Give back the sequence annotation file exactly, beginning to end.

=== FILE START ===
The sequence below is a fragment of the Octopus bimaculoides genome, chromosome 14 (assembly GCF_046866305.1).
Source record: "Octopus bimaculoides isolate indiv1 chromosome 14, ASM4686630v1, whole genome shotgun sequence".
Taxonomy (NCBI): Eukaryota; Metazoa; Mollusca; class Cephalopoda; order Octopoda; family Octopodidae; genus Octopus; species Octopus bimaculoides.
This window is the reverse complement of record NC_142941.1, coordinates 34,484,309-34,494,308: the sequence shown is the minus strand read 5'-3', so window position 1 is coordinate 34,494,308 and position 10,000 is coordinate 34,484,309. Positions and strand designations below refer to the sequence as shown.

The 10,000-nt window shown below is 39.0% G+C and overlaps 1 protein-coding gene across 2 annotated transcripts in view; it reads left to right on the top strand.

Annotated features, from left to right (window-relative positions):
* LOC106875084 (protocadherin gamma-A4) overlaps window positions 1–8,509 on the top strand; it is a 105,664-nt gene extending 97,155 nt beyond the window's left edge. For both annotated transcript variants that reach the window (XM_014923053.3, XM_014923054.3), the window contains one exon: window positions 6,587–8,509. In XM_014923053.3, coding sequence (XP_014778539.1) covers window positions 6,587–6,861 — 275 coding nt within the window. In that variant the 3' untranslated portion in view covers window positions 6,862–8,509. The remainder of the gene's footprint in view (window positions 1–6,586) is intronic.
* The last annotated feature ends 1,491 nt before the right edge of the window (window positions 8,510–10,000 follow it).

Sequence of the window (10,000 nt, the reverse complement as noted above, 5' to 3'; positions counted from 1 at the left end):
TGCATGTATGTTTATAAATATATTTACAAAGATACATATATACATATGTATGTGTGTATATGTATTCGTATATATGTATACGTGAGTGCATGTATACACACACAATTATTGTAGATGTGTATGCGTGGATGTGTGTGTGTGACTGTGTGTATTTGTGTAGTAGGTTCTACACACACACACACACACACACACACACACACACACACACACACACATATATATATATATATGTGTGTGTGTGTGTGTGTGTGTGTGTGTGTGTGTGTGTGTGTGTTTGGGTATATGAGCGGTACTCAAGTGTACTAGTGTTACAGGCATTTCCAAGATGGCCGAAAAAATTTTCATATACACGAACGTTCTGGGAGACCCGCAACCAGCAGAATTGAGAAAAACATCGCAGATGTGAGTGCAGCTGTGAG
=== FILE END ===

The sequence below is a fragment of the Octopus bimaculoides genome, chromosome 14 (assembly GCF_046866305.1).
Source record: "Octopus bimaculoides isolate indiv1 chromosome 14, ASM4686630v1, whole genome shotgun sequence".
Taxonomy (NCBI): Eukaryota; Metazoa; Mollusca; class Cephalopoda; order Octopoda; family Octopodidae; genus Octopus; species Octopus bimaculoides.
This window is the reverse complement of record NC_142941.1, coordinates 34,484,309-34,494,308: the sequence shown is the minus strand read 5'-3', so window position 1 is coordinate 34,494,308 and position 10,000 is coordinate 34,484,309. Positions and strand designations below refer to the sequence as shown.

The 10,000-nt window shown below is 39.0% G+C and overlaps 1 protein-coding gene across 2 annotated transcripts in view; it reads left to right on the top strand.

Annotated features, from left to right (window-relative positions):
* LOC106875084 (protocadherin gamma-A4) overlaps window positions 1–8,509 on the top strand; it is a 105,664-nt gene extending 97,155 nt beyond the window's left edge. For both annotated transcript variants that reach the window (XM_014923053.3, XM_014923054.3), the window contains one exon: window positions 6,587–8,509. In XM_014923053.3, coding sequence (XP_014778539.1) covers window positions 6,587–6,861 — 275 coding nt within the window. In that variant the 3' untranslated portion in view covers window positions 6,862–8,509. The remainder of the gene's footprint in view (window positions 1–6,586) is intronic.
* The last annotated feature ends 1,491 nt before the right edge of the window (window positions 8,510–10,000 follow it).

Sequence of the window (10,000 nt, the reverse complement as noted above, 5' to 3'; positions counted from 1 at the left end):
TGCATGTATGTTTATAAATATATTTACAAAGATACATATATACATATGTATGTGTGTATATGTATTCGTATATATGTATACGTGAGTGCATGTATACACACACAATTATTGTAGATGTGTATGCGTGGATGTGTGTGTGTGACTGTGTGTATTTGTGTAGTAGGTTCTACACACACACACACACACACACACACACACACACACACACACACACATATATATATATATATGTGTGTGTGTGTGTGTGTGTGTGTGTGTGTGTGTGTGTGTGTGTTTGGGTATATGAGCGGTACTCAAGTGTACTAGTGTTACAGGCATTTCCAAGATGGCCGAAAAAATTTTCATATACACGAACGTTCTGGGAGACCCGCAACCAGCAGAATTGAGAAAAACATCGCAGATGTGAGTGCAGCTGTGAG